Current horticultural design trends aim to take advantage of interactions among plant species. This project provided the opportunity to utilize the interactive benefits of low-maintenance, self-sustaining plant communities. Baptisia australis, for example, has a large tap root and can survive harsh conditions by drawing water deep from within the ground, whereas Rudbeckia fulgida has shallower roots that capture surface water. Pairing complementary plants in the design utilizes the full soil profile.
Many landscape architects tend to use plants with high survival rates, resulting in a predictable, monotonous design. Integrating stormwater into landscape designs provides opportunities to use diverse, more naturalistic plantings. Clients who struggle with this shift in horticulture design must understand that stormwater management environments require a different aesthetic and composition of plant species. Although the design may seem a little different, it creates a more productive and sustainable landscape.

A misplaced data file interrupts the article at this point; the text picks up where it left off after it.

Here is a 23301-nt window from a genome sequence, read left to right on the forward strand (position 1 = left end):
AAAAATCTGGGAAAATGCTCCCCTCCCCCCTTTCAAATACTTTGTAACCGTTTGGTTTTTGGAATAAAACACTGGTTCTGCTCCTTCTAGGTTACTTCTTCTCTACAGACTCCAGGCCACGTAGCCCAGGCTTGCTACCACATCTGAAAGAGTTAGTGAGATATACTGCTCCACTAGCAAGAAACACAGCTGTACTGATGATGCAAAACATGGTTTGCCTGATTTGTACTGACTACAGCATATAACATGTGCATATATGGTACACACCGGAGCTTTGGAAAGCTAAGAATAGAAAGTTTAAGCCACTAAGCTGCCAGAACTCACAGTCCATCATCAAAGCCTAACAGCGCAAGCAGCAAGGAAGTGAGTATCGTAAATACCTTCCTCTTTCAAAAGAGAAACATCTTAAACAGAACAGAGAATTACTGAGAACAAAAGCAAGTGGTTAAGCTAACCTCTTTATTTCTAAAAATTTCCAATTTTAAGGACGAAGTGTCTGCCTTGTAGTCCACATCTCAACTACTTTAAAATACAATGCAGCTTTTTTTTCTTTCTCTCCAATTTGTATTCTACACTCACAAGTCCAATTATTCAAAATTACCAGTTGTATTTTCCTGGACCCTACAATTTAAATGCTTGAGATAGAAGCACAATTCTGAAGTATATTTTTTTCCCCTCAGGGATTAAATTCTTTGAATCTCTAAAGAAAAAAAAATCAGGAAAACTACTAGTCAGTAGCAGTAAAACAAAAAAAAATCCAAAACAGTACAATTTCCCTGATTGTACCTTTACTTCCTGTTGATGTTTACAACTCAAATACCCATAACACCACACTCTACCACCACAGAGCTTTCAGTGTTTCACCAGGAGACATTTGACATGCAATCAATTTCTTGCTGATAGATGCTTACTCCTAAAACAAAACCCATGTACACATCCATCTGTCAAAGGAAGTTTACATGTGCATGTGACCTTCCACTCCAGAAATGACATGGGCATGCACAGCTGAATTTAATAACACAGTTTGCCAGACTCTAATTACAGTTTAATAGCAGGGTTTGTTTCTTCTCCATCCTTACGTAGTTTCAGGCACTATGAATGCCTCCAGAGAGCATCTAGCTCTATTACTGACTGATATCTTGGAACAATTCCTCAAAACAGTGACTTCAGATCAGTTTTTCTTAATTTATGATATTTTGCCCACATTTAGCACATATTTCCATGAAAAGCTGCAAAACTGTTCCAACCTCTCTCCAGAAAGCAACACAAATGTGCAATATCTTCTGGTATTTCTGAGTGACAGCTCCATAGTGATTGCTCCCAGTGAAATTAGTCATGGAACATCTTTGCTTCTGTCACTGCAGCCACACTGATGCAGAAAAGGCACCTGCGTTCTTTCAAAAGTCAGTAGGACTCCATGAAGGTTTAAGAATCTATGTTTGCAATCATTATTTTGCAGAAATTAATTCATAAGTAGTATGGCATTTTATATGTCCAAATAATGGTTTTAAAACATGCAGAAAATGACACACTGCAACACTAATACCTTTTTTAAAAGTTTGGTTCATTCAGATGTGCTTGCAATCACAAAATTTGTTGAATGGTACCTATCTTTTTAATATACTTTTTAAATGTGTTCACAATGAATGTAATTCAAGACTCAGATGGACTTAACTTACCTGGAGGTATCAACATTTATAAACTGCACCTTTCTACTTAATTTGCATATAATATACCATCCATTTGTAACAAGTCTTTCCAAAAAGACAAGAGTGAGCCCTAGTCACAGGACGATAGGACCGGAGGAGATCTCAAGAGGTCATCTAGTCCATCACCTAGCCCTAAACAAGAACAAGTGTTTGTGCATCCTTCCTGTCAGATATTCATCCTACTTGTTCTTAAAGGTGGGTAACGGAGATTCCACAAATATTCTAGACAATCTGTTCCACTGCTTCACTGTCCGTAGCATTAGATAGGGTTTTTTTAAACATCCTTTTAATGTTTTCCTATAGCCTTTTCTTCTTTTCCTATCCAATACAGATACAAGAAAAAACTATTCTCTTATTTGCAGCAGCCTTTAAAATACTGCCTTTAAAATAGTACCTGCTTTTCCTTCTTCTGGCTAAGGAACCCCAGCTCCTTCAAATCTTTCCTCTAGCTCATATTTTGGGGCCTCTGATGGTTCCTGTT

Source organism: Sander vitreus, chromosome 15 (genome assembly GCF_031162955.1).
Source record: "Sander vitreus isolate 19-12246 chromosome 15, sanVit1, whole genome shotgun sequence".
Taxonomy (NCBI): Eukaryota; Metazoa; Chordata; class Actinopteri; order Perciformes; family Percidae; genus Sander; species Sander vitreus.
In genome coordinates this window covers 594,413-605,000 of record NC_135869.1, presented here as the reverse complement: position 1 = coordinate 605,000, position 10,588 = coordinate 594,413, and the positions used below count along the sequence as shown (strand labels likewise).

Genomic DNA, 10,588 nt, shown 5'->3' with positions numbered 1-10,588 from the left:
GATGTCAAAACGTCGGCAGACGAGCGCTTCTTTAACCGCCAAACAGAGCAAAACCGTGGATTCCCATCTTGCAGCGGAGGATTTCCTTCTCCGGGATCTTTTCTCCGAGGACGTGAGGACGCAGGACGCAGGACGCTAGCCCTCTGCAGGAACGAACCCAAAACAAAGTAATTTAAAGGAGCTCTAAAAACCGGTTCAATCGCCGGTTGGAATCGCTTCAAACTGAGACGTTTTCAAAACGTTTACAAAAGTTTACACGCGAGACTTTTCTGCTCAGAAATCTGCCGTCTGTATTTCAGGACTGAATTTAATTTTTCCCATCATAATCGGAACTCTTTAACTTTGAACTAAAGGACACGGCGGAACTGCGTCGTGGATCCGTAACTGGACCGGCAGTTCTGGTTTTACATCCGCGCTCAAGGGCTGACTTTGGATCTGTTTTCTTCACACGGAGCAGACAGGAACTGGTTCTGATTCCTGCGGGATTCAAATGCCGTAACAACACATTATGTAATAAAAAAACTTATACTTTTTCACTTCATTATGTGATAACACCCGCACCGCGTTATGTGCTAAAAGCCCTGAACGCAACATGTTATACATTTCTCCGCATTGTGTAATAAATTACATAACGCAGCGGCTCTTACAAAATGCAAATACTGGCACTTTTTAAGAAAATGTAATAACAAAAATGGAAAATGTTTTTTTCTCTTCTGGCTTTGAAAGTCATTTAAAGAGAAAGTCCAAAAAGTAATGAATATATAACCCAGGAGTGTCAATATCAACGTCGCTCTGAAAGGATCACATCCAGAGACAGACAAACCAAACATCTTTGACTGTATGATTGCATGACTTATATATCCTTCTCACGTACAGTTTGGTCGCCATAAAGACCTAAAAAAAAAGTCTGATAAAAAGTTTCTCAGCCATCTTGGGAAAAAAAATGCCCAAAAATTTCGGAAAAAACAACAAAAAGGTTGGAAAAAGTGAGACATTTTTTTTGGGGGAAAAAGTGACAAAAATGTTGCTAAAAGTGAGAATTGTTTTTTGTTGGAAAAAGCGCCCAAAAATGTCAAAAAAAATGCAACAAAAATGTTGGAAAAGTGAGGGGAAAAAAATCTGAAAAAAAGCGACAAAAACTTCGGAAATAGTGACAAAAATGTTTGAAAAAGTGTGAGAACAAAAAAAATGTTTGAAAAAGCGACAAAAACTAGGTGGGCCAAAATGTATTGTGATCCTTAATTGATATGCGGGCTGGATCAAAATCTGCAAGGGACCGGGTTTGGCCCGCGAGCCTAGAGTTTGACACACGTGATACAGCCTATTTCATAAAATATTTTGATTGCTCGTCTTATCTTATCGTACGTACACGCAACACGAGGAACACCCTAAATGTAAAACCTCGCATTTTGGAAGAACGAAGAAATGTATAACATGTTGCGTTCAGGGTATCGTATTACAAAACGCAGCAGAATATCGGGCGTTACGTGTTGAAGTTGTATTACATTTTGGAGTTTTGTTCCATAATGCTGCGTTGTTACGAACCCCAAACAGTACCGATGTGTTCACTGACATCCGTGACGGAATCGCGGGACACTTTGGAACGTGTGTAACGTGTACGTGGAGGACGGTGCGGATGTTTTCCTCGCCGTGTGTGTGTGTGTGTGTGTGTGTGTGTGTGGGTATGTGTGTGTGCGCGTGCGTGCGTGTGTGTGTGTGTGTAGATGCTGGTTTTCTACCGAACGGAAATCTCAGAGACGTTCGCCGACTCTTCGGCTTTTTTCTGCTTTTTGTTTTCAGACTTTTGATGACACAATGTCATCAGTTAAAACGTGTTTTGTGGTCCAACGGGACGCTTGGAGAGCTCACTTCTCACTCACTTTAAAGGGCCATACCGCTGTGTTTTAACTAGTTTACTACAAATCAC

In the past, most conventional stormwater management systems were buried below pavement as “gray infrastructure” or placed in large stormwater ponds, typically out of sight and out of mind. Today, regulations and site constraints often require stormwater systems to be integrated into a project’s usable space. A comprehensive understanding of horticulture, combined with creative problem solving and landscape design expertise, can result in appealing, usable spaces that serve a variety of purposes.